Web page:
About the Author-Editor

Paul Sumner

  Since before the Yom Kippur War, I have adventurously navigated the Hebrew Bible and Hebrew currents within the New Testament. My journeys have been far-ranging, ongoing and existential.

My journey toward Hebrew Homeland (my term, Heb 11:14) has been one of discovering and nourishing a Hebraic consciousness. It was deepened by trips to Israel, studies at two seminaries and two colleges, and especially by sitting under an elderly, wise, non-Jewish, Hebrew tutor.


One fruit of my explorations is my graduate thesis on the Heavenly Council in the Hebrew Bible, Judaism, and New Testament. Another fruit was a study paper I published during 1986–1995 called Yashar [PDF], which matured into this website and went online in 1998.

From my studies, I have come to engage in whole Bible theology. The word "streams" reflects the line from Psalm 46: "There is a river [nahar] whose streams [pelagim] make glad he city of God."

Biblical Theology listens carefully to Scripture's own terms, emphases, and structural patterns. It does not give ear to the categories or agendas of post-biblical Systematic, Dogmatic Theology that tends to use the Bible as a ventriloquist's dummy to voice opinions of a theological elite.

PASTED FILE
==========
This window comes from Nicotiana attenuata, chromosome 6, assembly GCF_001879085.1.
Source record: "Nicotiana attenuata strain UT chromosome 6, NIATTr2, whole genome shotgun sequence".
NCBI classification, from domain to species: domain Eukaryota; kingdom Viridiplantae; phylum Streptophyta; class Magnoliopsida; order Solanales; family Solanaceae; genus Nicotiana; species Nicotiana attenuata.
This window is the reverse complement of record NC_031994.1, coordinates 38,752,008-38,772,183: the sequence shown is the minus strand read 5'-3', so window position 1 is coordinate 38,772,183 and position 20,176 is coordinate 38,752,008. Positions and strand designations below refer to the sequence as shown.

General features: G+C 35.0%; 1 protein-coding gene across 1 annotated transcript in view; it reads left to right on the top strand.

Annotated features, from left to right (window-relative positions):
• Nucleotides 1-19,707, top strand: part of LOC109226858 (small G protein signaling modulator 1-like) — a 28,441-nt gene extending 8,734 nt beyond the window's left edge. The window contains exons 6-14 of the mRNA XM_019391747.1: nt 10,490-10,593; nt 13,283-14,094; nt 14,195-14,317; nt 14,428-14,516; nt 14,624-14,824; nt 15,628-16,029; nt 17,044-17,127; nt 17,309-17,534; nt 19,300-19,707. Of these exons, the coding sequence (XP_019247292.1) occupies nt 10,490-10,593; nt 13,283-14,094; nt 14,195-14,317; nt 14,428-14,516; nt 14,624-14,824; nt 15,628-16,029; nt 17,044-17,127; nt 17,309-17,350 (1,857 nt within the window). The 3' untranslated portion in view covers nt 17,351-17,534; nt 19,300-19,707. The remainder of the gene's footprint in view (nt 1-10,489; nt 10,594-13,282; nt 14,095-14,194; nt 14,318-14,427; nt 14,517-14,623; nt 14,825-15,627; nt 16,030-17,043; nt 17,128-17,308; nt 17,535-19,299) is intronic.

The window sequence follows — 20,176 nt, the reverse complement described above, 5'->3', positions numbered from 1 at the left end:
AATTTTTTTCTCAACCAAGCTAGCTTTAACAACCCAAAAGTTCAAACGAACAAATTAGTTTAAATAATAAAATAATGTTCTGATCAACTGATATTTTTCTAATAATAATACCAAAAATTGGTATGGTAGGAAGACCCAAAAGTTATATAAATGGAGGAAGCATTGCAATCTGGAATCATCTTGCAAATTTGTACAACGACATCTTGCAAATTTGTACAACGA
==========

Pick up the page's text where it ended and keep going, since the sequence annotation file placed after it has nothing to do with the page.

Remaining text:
An underlying purpose of this website is to encourage notice of the streams of Hebrew revelation flowing into the New Testament. Two passages, in particular, represent a confluence of major streams focusing on God and Messiah:

Being full of Holy Spirit, he gazed intently into heaven and saw the glory of God and Yeshua standing at the right hand of God. And he said, "Behold, I see the heavens opened up and the Son of Man standing at the right hand of God." (Acts 7:55-56)

"He showed me a river of the water of life...coming from the throne of God and of the Lamb." (Revelation 22:1)

For more detail explaining the why and how of this website, see the Explanation page.

If you wish, Contact me.

Kiddush beside Yam Kinneret (Sea of Galilee)
[Scene composed by Lucy Paz, Ramat HaGolan, Israel]


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Consider this rich site: Sumner Fine Art